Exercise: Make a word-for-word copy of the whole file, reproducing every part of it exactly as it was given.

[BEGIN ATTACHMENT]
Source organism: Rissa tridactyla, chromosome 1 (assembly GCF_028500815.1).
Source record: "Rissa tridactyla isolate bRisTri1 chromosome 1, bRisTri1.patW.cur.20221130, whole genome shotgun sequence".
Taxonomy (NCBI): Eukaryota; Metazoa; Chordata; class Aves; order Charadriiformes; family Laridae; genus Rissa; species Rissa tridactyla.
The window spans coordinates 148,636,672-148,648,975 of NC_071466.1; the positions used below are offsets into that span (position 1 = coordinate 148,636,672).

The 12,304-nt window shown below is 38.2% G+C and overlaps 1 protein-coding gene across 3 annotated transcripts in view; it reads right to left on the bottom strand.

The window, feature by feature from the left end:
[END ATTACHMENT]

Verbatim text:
Source organism: Rissa tridactyla, chromosome 1 (assembly GCF_028500815.1).
Source record: "Rissa tridactyla isolate bRisTri1 chromosome 1, bRisTri1.patW.cur.20221130, whole genome shotgun sequence".
Taxonomy (NCBI): Eukaryota; Metazoa; Chordata; class Aves; order Charadriiformes; family Laridae; genus Rissa; species Rissa tridactyla.
The window spans coordinates 148,636,672-148,648,975 of NC_071466.1; the positions used below are offsets into that span (position 1 = coordinate 148,636,672).

The 12,304-nt window shown below is 38.2% G+C and overlaps 1 protein-coding gene across 3 annotated transcripts in view; it reads right to left on the bottom strand.

The window, feature by feature from the left end: